Fat in Foods:

The bulk of fat consumed in the diet is ingested in the form of triglycerides.  Triglycerides are made up of a glycerol backbone with three fatty acids attached.  The fatty acids attached to the glycerol may differ from one another in two ways: chain length and degree of saturation.  Saturation refers to the chemical structure.  A saturated fatty acid is one that carries the maximum number of hydrogen atoms, leaving no points of unsaturation.  Unsaturated fatty acids can be divided into two types: monounsaturated and polyunsaturated.  Food fats contain a mixture of the three kinds of fatty acids.

When a fat contains predominantly saturated fatty acids, it is said to be a saturated fat.  Similarly, when a fat or oil contains a large proportion of monounsaturated or polyunsaturated fat, respectively.  Generally, the more unsaturated the fat, the lower it’s melting point and the more likely it is to become liquid at room temperature.

Trans-fatty acids are not generally found in nature.  Trans-fatty acids are created when double bonds are transformed into single bonds through the addition of hydrogen.  This entire process creates trans-fatty acids.  An example of this process is when a poly-unsaturated vegetable oil is transformed into a semi-solid (i.e., margarine, shortening).

Essential fatty acids:

Essential fatty acids (EFA‘s) are just that, essential!  These fats are considered essential simply because they CAN NOT be manufactured by the body.  Furthermore, essential fats CAN NOT be manufactured from other sources within the body, as is the case with essential amino acids.  EFA’s must be provided to the body through one’s dietary intake or via supplementation.  The common essential fats are; Omega-3, Omega-6, and Omega-9.

**Interesting fact: The FDA recently changed the recommended ratio of Omega-6 fatty acids to Omega-3 fatty acids from a 20:1 ratio, to a 3:1 ratio…I’m no math whiz but that’s a tremendous difference!  It’s now known, saturated fats only account for approximately 20% of arterial plaque accumulation.  What happens when Omega-6 fats grossly out number Omega-3’s (i.e., 20:1 ratio)?  We find where the other 80% of arteriolosclerosis comes from!

Essential fatty acids truly deserve the attention of an entire article.  However, you can’t have an article titled, Lipids, without including something about the shear necessity of EFA’s.  If you can afford only one supplement, make certain it be a quality Omega-3 fatty acid supplement!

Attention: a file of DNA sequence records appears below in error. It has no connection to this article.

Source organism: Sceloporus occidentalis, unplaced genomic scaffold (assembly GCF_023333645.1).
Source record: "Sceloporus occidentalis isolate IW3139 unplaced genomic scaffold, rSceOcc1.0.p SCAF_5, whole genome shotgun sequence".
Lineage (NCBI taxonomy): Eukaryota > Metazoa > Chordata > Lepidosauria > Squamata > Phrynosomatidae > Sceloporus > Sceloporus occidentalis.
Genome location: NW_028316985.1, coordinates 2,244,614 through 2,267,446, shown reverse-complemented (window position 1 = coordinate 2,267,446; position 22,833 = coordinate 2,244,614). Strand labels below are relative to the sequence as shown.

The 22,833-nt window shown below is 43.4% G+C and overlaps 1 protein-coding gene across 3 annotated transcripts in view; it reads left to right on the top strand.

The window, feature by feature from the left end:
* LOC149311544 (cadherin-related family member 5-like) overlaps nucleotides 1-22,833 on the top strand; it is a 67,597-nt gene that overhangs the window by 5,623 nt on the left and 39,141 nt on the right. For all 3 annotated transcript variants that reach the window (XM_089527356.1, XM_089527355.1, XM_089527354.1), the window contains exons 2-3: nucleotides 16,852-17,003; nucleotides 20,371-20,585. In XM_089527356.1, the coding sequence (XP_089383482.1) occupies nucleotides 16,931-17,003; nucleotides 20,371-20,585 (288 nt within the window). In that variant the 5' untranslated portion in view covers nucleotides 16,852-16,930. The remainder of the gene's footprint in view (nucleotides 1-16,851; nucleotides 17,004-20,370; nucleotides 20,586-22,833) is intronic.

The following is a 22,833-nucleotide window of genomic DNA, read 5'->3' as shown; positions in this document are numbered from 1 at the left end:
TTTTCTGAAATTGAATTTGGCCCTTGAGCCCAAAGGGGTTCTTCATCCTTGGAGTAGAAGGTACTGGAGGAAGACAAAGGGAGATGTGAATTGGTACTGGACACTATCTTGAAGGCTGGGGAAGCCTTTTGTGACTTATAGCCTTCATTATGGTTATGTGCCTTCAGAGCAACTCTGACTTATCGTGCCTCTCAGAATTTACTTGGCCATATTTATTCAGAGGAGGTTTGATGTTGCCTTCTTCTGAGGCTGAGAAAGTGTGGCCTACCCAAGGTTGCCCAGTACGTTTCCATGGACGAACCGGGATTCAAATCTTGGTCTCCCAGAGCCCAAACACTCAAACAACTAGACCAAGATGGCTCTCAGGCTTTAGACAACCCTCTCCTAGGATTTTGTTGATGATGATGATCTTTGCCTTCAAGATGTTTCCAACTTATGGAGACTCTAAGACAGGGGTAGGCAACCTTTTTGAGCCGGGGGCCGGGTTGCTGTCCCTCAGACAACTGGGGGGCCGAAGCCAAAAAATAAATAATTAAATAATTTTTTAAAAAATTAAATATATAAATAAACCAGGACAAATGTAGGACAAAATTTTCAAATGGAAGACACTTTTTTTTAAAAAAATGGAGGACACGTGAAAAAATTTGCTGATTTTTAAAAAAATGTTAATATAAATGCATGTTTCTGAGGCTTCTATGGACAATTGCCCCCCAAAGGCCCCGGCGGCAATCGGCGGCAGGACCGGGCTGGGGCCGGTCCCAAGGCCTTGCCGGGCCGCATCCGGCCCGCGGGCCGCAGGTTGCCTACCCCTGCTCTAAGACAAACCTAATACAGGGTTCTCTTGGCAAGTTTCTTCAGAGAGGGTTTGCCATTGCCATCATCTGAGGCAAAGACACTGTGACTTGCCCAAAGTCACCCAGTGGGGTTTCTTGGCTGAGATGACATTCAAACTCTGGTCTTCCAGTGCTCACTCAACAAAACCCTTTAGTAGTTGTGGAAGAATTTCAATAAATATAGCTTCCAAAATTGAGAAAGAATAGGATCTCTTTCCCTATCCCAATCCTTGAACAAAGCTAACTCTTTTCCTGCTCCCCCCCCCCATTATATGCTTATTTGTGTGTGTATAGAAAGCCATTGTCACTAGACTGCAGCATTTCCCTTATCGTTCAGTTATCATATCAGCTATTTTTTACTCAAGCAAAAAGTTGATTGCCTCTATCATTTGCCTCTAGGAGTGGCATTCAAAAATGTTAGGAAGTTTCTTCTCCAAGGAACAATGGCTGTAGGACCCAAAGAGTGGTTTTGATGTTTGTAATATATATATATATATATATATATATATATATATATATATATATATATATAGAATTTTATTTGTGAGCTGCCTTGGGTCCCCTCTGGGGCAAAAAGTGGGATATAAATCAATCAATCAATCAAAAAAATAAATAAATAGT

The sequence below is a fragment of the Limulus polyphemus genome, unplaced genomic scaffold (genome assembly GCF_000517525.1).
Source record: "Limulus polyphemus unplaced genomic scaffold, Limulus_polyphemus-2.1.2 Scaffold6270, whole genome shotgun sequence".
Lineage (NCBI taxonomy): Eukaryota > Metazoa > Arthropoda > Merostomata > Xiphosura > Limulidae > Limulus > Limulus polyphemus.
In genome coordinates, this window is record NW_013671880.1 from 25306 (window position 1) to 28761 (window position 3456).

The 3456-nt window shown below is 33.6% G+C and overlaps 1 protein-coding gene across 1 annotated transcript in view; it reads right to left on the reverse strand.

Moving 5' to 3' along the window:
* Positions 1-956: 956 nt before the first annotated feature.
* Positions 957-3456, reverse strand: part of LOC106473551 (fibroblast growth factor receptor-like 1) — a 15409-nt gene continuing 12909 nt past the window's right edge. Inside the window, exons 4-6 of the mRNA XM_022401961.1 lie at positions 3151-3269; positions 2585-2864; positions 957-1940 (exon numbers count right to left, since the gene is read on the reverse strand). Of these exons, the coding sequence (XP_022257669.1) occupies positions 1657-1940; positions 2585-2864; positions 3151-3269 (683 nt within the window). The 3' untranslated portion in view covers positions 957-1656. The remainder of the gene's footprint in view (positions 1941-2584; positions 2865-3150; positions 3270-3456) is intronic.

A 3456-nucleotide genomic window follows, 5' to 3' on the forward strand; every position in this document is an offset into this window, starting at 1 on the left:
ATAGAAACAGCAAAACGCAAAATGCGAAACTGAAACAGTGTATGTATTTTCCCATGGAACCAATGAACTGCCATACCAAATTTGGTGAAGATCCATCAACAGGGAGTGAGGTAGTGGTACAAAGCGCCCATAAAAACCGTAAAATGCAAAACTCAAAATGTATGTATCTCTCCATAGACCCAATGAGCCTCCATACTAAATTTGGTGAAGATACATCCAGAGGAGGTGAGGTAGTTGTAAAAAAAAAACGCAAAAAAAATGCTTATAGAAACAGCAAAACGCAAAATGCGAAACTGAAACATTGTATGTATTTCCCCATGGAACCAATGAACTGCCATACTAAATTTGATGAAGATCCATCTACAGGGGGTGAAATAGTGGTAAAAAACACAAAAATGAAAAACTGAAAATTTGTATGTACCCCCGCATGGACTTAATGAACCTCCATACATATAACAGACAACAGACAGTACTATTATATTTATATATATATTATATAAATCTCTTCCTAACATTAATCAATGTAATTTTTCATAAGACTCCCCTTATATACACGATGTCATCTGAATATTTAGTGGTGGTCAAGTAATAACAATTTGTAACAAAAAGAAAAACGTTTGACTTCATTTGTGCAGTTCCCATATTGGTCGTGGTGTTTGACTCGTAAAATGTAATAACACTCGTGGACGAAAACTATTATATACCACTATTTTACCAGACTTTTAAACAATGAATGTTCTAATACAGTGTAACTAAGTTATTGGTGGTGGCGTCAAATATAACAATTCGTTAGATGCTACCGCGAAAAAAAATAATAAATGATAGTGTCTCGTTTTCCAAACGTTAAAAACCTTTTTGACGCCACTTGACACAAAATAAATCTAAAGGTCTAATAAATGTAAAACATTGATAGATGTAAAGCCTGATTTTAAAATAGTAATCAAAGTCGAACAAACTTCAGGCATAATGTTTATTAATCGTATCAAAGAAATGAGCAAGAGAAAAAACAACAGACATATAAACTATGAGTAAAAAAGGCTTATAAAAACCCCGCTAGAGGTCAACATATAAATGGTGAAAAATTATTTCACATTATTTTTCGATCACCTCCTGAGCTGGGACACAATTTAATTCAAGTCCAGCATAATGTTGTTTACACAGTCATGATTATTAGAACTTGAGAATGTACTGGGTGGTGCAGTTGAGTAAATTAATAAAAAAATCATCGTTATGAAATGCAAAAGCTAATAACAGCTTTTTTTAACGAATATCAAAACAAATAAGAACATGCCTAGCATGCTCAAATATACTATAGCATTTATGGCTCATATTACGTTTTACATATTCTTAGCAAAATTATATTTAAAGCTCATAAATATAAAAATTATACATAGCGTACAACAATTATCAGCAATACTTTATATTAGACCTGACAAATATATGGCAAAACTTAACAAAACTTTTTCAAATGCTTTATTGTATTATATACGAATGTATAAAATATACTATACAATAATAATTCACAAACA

Protein…The Essence of Existence!.

English: typical structure of an α-amino acid

English: typical structure of an α-amino acid (Photo credit: Wikipedia)

Protein:
Next to water protein is the most plentiful substance in the human body.  Protein is vitally important to the maintenance of good (optimal) health.  Additionally it’s critical to the growth and development of all body tissues.  It is the major source of building materials for muscles, blood, skin, hair, nails, and internal organs (i.e. heart, brain, lungs).  Protein is need for the formation of hormones, which control a variety of body functions such as growth, sexual development and metabolic rate.  It also acts to prevent blood and tissues from becoming either too acidic or too alkaline.  Protein also helps regulate the body’s water balance.  Enzymes and antibodies are formed from proteins as well, enzymes are substances necessary for basic life functions.  Antibodies help to fight foreign substances in the body.  Proteins plays an integral role in the formation of milk during lactation and in the clotting process of blood.

Protein as Energy:
Protein may also be used as a source of heat (via calories) and energy, as each contains four calories per gram.  However, this energy is spared when sufficient fats and carbohydrates are present in the diet.  Unlike carbohydrates and fat, the body does not have the ability to store protein.  Glucose is stored as glycogen and fats are reserved in adipose tissue, whereas protein is available only through the working molecular and structural components of endogenous body tissues.  When the need arises, the body dismantles it’s tissue proteins and utilizes them for energy.  The tissues of the liver are the first to be broken down, followed by the muscles tissues and then other organs.  Energy deficiency (i.e. chronic or severe dieting and starvation) is therefore always accompanied by the wasting of lean body tissue.
Excess protein that is not utilized as an energy source or for building tissue can be converted into fatty acids by the liver, then stored in adipose tissue.  Excess protein may also be partitioned and excreted through the kidneys in the form or urea.  When protein is used for immediate or stored energy, which occurs when protein intake exceeds recommended amounts (or needed amounts, in the case of trained individuals), the nitrogen portion of the molecule is removed.  As a result, calcium is released into the blood to buffer the acid residue left from the conversion of protein to energy.  Chronic high protein intake may lead to a calcium deficiency and may contribute to osteoporosis later in life.

Protein Digestion:
When protein (from chicken, beef, fish, eggs, etc.) is ingested, the body must alter it by breaking it down into smaller units known as amino acids.  This allows the body to prioritize where the amino acids are distributed to sustain life.  The human body must then rearrange the amino acids into the proper sequence in order to form the necessary protein.  For this reason, “designer” or engineered proteins have little value over other complete proteins.  In some cases, you could consume less of this type of protein to meet your requirements but the structure of the protein before it is eaten has little, if any, significance to well-fed, healthy individuals.

Complete vs Incomplete Proteins:
Foods containing protein may or may not provide all of the essential amino acids.  When a food contains all of the essential amino acids it is termed a “complete protein.”  Foods that are extremely low in, or lack any one of the essential amino acids are deemed “incomplete proteins.”  Foods that are derived from animal sources (i.e. chicken, beef, fish, eggs, etc.) naturally contain all of the essential amino acids and are therefore referred to as “Complete Proteins.”  Conversely, fruits and vegetables, grains, seeds, as well as legumes (nuts, beans) generally do not have all of the essential amino acids and are referred to as “Incomplete Proteins.”